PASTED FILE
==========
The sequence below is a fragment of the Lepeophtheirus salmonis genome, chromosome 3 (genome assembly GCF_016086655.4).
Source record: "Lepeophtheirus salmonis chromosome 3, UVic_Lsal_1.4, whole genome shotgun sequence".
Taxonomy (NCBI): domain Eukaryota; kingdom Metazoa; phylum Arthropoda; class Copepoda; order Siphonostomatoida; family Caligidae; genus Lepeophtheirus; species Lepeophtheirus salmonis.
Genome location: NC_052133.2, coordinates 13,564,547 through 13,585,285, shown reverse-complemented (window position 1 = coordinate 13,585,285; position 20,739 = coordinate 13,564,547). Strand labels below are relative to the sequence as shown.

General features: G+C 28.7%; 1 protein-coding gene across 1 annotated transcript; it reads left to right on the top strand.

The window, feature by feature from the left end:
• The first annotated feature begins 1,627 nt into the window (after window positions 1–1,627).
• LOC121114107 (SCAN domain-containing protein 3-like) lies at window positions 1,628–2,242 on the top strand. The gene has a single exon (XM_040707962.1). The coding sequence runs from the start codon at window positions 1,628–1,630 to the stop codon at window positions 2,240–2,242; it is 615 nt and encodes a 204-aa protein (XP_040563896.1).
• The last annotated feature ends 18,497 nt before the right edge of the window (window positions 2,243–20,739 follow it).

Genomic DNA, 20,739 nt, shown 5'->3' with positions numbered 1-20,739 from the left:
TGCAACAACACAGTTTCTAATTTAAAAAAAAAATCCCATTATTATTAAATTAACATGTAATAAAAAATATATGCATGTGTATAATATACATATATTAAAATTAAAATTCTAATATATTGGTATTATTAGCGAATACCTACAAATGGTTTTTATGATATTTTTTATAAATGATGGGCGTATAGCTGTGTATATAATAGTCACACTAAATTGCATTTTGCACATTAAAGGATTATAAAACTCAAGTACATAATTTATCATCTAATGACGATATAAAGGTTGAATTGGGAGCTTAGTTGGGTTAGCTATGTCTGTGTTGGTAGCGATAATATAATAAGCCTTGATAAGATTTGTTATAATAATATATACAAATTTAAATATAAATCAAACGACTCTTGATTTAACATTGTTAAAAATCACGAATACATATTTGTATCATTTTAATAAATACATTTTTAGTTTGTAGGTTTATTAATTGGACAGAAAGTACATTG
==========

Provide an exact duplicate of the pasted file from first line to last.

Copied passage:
The sequence below is a fragment of the Lepeophtheirus salmonis genome, chromosome 3 (genome assembly GCF_016086655.4).
Source record: "Lepeophtheirus salmonis chromosome 3, UVic_Lsal_1.4, whole genome shotgun sequence".
Taxonomy (NCBI): domain Eukaryota; kingdom Metazoa; phylum Arthropoda; class Copepoda; order Siphonostomatoida; family Caligidae; genus Lepeophtheirus; species Lepeophtheirus salmonis.
Genome location: NC_052133.2, coordinates 13,564,547 through 13,585,285, shown reverse-complemented (window position 1 = coordinate 13,585,285; position 20,739 = coordinate 13,564,547). Strand labels below are relative to the sequence as shown.

General features: G+C 28.7%; 1 protein-coding gene across 1 annotated transcript; it reads left to right on the top strand.

The window, feature by feature from the left end:
• The first annotated feature begins 1,627 nt into the window (after window positions 1–1,627).
• LOC121114107 (SCAN domain-containing protein 3-like) lies at window positions 1,628–2,242 on the top strand. The gene has a single exon (XM_040707962.1). The coding sequence runs from the start codon at window positions 1,628–1,630 to the stop codon at window positions 2,240–2,242; it is 615 nt and encodes a 204-aa protein (XP_040563896.1).
• The last annotated feature ends 18,497 nt before the right edge of the window (window positions 2,243–20,739 follow it).

Genomic DNA, 20,739 nt, shown 5'->3' with positions numbered 1-20,739 from the left:
TGCAACAACACAGTTTCTAATTTAAAAAAAAAATCCCATTATTATTAAATTAACATGTAATAAAAAATATATGCATGTGTATAATATACATATATTAAAATTAAAATTCTAATATATTGGTATTATTAGCGAATACCTACAAATGGTTTTTATGATATTTTTTATAAATGATGGGCGTATAGCTGTGTATATAATAGTCACACTAAATTGCATTTTGCACATTAAAGGATTATAAAACTCAAGTACATAATTTATCATCTAATGACGATATAAAGGTTGAATTGGGAGCTTAGTTGGGTTAGCTATGTCTGTGTTGGTAGCGATAATATAATAAGCCTTGATAAGATTTGTTATAATAATATATACAAATTTAAATATAAATCAAACGACTCTTGATTTAACATTGTTAAAAATCACGAATACATATTTGTATCATTTTAATAAATACATTTTTAGTTTGTAGGTTTATTAATTGGACAGAAAGTACATTG